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Trump allies among Congress members who might be subpoenaed in Jan. 6 Capitol siege probe, Kinzinger says

Shant Shahrigian, New York Daily News on

Published in News & Features

A Republican member of the House select committee probing the Jan. 6 siege of the U.S. Capitol on Sunday wouldn’t rule out calling on fellow members of Congress to testify.

“I would support subpoenas to anyone that can shed light. ... If that’s the leader, that’s the leader,” Rep. Adam Kinzinger, R-Ill., told ABC’s “This Week.”

He’d been asked if House Minority Leader Kevin McCarthy, R-Calif., and Rep. Jim Jordan, R-Ohio — who spoke to former President Donald Trump the day a throng of his supporters attacked the Capitol — should be subpoenaed.

“I want to know what the president was doing every moment of that day,” Kinzinger said.

He went on to say his questions include figuring out why it took hours for the National Guard to respond and whether Trump made calls about deploying them.

Kinzinger is one of just two Republicans on the panel, which began its investigation last week.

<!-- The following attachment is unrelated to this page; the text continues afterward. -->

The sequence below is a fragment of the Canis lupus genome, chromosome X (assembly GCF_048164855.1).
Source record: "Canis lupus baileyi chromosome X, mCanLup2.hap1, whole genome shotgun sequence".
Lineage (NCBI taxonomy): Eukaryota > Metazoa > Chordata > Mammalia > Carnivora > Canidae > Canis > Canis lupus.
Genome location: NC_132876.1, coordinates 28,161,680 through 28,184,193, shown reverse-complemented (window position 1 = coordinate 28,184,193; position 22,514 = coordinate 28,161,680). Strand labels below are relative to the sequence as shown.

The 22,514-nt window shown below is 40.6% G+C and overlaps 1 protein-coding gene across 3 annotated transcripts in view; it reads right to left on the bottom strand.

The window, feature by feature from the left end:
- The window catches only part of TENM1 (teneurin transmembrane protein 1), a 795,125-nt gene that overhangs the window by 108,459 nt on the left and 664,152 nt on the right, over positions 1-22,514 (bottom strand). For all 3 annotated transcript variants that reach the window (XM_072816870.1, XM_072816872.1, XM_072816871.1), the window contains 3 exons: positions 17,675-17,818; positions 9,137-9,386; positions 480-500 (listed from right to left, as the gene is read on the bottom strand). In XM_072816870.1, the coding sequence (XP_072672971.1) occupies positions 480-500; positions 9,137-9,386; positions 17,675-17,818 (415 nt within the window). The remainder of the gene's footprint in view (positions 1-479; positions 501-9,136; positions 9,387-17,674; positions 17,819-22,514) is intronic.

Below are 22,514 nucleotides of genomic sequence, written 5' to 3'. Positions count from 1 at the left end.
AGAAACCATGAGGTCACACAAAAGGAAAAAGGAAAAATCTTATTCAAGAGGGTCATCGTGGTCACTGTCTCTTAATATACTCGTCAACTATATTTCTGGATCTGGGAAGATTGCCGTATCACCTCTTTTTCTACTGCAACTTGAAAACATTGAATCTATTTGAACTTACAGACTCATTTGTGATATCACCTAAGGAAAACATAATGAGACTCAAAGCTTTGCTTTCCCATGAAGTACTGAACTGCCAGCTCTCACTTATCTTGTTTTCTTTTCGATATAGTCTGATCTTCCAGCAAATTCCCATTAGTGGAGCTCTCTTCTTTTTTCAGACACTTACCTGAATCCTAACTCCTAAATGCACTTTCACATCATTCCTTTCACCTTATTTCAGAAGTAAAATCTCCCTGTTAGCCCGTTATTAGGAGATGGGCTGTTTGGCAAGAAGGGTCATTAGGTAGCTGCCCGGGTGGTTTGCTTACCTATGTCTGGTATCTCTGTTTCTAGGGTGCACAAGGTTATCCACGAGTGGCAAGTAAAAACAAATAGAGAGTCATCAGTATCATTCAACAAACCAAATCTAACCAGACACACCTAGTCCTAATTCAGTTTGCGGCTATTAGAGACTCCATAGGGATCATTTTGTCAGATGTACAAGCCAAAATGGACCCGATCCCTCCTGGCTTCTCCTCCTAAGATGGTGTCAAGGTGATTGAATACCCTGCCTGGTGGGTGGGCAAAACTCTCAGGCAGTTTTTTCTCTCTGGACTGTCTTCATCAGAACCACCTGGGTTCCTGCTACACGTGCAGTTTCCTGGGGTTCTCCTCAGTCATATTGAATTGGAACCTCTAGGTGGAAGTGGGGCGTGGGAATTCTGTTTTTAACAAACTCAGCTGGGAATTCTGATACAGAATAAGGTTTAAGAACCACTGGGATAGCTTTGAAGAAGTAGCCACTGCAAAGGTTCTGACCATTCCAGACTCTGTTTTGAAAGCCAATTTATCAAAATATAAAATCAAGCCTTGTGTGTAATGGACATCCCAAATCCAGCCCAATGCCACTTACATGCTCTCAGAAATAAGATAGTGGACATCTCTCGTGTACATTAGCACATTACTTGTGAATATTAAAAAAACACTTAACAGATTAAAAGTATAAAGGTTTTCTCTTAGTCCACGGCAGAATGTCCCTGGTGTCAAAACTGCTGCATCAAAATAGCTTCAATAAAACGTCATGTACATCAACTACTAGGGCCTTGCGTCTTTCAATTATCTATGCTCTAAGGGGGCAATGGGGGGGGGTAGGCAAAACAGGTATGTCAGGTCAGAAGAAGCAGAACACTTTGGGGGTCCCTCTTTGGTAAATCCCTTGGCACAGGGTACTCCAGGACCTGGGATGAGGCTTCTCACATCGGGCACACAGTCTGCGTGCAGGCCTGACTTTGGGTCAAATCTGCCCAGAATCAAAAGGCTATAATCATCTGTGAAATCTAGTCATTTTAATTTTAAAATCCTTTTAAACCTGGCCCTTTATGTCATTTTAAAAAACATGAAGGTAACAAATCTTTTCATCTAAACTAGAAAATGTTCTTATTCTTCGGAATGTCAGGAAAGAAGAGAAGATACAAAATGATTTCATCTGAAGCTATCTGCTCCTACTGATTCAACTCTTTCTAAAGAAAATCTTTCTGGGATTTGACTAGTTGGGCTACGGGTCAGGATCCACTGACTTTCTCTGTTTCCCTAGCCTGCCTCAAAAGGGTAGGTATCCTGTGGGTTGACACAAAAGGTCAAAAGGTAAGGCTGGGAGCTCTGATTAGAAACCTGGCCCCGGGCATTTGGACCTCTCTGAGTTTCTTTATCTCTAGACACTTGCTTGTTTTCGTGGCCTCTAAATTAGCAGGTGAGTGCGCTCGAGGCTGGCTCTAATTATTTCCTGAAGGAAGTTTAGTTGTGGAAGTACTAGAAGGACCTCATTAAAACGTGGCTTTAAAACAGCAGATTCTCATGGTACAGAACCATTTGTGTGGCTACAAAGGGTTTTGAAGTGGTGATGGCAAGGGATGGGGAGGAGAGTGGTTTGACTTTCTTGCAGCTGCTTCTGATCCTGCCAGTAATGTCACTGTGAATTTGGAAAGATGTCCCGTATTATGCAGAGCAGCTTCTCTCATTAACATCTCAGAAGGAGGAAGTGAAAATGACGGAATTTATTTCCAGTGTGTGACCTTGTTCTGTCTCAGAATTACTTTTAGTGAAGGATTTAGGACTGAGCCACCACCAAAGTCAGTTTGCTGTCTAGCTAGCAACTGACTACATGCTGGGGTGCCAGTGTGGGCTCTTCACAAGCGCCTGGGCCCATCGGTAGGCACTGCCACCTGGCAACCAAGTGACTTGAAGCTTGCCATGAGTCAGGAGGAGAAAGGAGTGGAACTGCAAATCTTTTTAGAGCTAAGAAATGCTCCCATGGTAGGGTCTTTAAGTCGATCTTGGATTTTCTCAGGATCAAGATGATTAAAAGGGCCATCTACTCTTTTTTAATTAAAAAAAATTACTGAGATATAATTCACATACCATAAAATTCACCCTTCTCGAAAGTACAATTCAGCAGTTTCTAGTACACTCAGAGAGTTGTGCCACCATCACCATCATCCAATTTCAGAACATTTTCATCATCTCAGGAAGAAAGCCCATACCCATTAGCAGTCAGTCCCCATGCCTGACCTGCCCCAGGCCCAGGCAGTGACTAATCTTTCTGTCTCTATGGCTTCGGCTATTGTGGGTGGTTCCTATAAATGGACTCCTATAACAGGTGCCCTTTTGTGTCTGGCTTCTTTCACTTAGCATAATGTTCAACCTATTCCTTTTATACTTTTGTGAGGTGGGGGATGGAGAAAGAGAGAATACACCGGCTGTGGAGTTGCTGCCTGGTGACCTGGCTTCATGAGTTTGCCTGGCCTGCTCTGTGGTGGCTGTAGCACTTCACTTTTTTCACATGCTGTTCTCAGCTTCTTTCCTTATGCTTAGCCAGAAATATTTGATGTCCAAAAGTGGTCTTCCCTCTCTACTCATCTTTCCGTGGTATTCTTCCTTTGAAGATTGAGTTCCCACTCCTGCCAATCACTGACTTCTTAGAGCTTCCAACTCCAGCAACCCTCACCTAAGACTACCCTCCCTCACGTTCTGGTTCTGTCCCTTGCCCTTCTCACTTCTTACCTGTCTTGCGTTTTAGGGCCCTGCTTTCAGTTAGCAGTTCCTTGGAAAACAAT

McCarthy dismissed the committee as a “sham” after House Majority Leader Nancy Pelosi, D-Calif., rejected two of his proposed appointments — Trump allies who have supported his unfounded claims that he really won the November presidential election.


McCarthy has also promised unspecified repercussions for Republicans who participate in the committee. Along with Kinzinger, Rep. Liz Cheney, R-Wyo., is on the panel.

“If anybody’s scared of this investigation, I ask you one question: What are you afraid of?” Kinzinger said Sunday. “Either you’re afraid of being discovered of having some culpability … or ... if you think it wasn’t a big deal, you should allow this to go forward.

“It is essential, for history, for the American people, for truth, that we get to the bottom of this,” he added. “Anybody with parts of that information, with inside knowledge, can probably expect to be talking to the committee.”

The lawmaker shied away from saying Trump himself should be subpoenaed, explaining that information about his doings on Jan. 6 could be gleaned from people around him that day.

“I would expect a significant number of subpoenas for a lot of people,” Kinzinger said.

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